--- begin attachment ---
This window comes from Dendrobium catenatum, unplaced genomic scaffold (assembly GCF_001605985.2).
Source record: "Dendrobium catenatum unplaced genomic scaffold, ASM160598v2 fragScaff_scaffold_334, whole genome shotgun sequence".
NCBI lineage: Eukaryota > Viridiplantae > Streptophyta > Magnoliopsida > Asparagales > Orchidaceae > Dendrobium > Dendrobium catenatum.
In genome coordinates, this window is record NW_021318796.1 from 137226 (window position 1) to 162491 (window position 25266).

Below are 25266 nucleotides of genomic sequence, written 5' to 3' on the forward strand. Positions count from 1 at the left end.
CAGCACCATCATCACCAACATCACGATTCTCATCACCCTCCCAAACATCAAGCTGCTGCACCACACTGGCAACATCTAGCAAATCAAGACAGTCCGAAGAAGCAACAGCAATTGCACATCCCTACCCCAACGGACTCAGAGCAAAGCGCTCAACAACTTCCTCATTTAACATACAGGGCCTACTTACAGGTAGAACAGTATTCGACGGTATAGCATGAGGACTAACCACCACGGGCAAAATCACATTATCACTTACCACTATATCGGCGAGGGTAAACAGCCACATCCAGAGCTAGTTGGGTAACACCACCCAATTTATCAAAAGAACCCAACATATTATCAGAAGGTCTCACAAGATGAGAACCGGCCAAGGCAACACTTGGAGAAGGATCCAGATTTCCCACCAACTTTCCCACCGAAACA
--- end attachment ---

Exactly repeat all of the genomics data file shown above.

This window comes from Dendrobium catenatum, unplaced genomic scaffold (assembly GCF_001605985.2).
Source record: "Dendrobium catenatum unplaced genomic scaffold, ASM160598v2 fragScaff_scaffold_334, whole genome shotgun sequence".
NCBI lineage: Eukaryota > Viridiplantae > Streptophyta > Magnoliopsida > Asparagales > Orchidaceae > Dendrobium > Dendrobium catenatum.
In genome coordinates, this window is record NW_021318796.1 from 137226 (window position 1) to 162491 (window position 25266).

Below are 25266 nucleotides of genomic sequence, written 5' to 3' on the forward strand. Positions count from 1 at the left end.
CAGCACCATCATCACCAACATCACGATTCTCATCACCCTCCCAAACATCAAGCTGCTGCACCACACTGGCAACATCTAGCAAATCAAGACAGTCCGAAGAAGCAACAGCAATTGCACATCCCTACCCCAACGGACTCAGAGCAAAGCGCTCAACAACTTCCTCATTTAACATACAGGGCCTACTTACAGGTAGAACAGTATTCGACGGTATAGCATGAGGACTAACCACCACGGGCAAAATCACATTATCACTTACCACTATATCGGCGAGGGTAAACAGCCACATCCAGAGCTAGTTGGGTAACACCACCCAATTTATCAAAAGAACCCAACATATTATCAGAAGGTCTCACAAGATGAGAACCGGCCAAGGCAACACTTGGAGAAGGATCCAGATTTCCCACCAACTTTCCCACCGAAACA